It seems that I’m putting off doing these write-ups until just before the next meeting. I’m going to have to shape up!
A very lively and satisfying get-together centred around our April book, The Land of Spices by Kate O’Brien. Our discussion leader was Randy, and he presented a number of questions for us to consider, in the areas of heartbreak, convent life, moulding of character, and resemblance to the life of the author. The book is beautifully written, and Randy also asked us if we considered O’Brien to be a top-ranking author, which made for some interesting discussion. The consensus seemed to be that she is, in our opinion, high-ranking, but not at the very top of her field.
We also talked about the spiritual, cultural, and literary aspects of the book, and really gave it a thorough going-over. Members also chimed in with their personal connections, mostly from school and from our experience of working or volunteering side by side with sisters from various religious orders.
We will be moving on to our May meeting on the 8th, when the book under examination will be Five for Sorrow, Ten for Joy by Rumer Godden. Dolores has volunteered to lead our discussion.
In today’s gospel we heard the story of the rich man and Lazarus. Here is an excerpt from Newman that takes a look at what can happen in this life if we in the First World take our fortunate lifestyle too much for granted:
A smooth and easy life, an uninterrupted enjoyment of the goods of Providence, full meals, soft raiment, well-furnished homes, the pleasures of sense, the feeling of security, the consciousness of wealth–these, and the like, if we are not careful, choke up all the avenues of the soul, through which the light and breath of heaven might come.
The excerpt is from John Henry Cardinal Newman: In My Own Words.
Check out my blog where I talk about my journey along with our book for the month at A Son of Saint Philip.
I’ve now put together a list of books that have been suggested by members at previous meetings. Please check it over and let me know of any I may have left out. I checked through my old notes from meetings, but it’s quite possible that I may have missed some suggestions, and I’d like the page to be as complete as possible.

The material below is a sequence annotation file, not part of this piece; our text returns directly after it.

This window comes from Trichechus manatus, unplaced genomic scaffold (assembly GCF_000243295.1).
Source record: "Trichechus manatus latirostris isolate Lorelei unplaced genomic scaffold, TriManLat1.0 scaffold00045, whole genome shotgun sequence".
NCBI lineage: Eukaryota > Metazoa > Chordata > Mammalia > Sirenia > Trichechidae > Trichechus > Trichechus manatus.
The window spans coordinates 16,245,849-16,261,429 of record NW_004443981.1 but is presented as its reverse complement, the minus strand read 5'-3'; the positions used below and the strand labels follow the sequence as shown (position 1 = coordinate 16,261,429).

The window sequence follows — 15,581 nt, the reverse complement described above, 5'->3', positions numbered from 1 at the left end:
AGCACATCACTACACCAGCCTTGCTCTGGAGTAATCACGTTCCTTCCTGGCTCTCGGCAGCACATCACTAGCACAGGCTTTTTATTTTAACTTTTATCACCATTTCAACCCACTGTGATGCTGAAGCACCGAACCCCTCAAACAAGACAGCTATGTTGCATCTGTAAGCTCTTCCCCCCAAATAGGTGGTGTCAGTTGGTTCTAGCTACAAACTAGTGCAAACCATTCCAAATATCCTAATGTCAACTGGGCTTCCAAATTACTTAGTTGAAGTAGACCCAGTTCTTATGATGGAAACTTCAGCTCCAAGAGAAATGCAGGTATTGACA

When we have our list together, a friend of the book club will help me format the page so that we can have links to book publishers and Amazon.com so that we can easily access descriptions and reviews. This should make it easier for us to decide what book we’d like to read next. And of course, if you come across other books you would like to recommend, I can add them as well.
Everyone admitted that he or she had not done at all well in reading the Paradiso. Several remarked that reading it had felt like too much work; we agreed that it probably hadn’t been a good idea to read all three sections of The Divine Comedy in succession. Since most of us feel that we would like to finish the reading (just not right now), it was decided that we may return to the book later in the year. We previewed the Newman book, our next selection, and decided to read the first seven chapters before the October meeting. We’re looking forward to Newman’s beatification and hoping to see some of the sites associated with his life on the TV coverage of the event.
We have spent the summer reading the Inferno and Purgatorio of Dante’s The Divine Comedy. As you can see on our “Current Book” page, we are in the midst of the Paradiso. It has been interesting to see through the eyes of a man from the 14th century, particularly his classification of vices and virtues. His familiarity with the constellations and knowledge of mythology and ancient history seem vast (thus the need for the notes). We’ve been amused by all the people from Tuscany, many of whom he seems to know, who turn up in Hell and in Purgatory, seemingly way out of proportion to Earth’s population. And we’ve enjoyed his vivid language and swift pace.